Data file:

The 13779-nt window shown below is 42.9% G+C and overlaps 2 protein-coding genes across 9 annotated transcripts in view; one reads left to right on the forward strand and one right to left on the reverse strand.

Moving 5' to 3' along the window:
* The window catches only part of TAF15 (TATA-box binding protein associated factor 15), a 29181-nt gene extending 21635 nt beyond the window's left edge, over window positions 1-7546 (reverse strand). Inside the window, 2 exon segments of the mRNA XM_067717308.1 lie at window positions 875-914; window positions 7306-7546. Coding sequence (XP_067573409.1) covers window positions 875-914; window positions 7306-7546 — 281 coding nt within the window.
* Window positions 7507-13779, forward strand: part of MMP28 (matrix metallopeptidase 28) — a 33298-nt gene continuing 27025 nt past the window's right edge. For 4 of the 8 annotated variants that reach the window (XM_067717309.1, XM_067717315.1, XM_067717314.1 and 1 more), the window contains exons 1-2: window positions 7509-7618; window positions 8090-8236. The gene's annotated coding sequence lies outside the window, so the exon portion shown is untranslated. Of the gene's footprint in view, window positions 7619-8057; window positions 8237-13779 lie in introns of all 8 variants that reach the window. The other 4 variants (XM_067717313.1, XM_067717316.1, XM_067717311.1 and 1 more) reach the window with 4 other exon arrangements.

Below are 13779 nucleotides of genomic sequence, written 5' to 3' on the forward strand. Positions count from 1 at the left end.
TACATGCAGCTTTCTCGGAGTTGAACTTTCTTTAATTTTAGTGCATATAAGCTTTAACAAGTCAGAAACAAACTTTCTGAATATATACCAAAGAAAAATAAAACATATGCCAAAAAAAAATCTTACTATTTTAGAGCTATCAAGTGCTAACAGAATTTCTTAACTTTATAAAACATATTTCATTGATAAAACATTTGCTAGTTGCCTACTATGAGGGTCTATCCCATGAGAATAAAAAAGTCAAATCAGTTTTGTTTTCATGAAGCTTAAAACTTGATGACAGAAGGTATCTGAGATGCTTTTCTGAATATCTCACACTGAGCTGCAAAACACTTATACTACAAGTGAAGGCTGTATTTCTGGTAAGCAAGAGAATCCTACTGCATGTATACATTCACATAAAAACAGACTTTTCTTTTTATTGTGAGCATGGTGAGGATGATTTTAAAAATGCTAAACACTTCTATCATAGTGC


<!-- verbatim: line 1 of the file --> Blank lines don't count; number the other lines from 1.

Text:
The 13779-nt window shown below is 42.9% G+C and overlaps 2 protein-coding genes across 9 annotated transcripts in view; one reads left to right on the forward strand and one right to left on the reverse strand.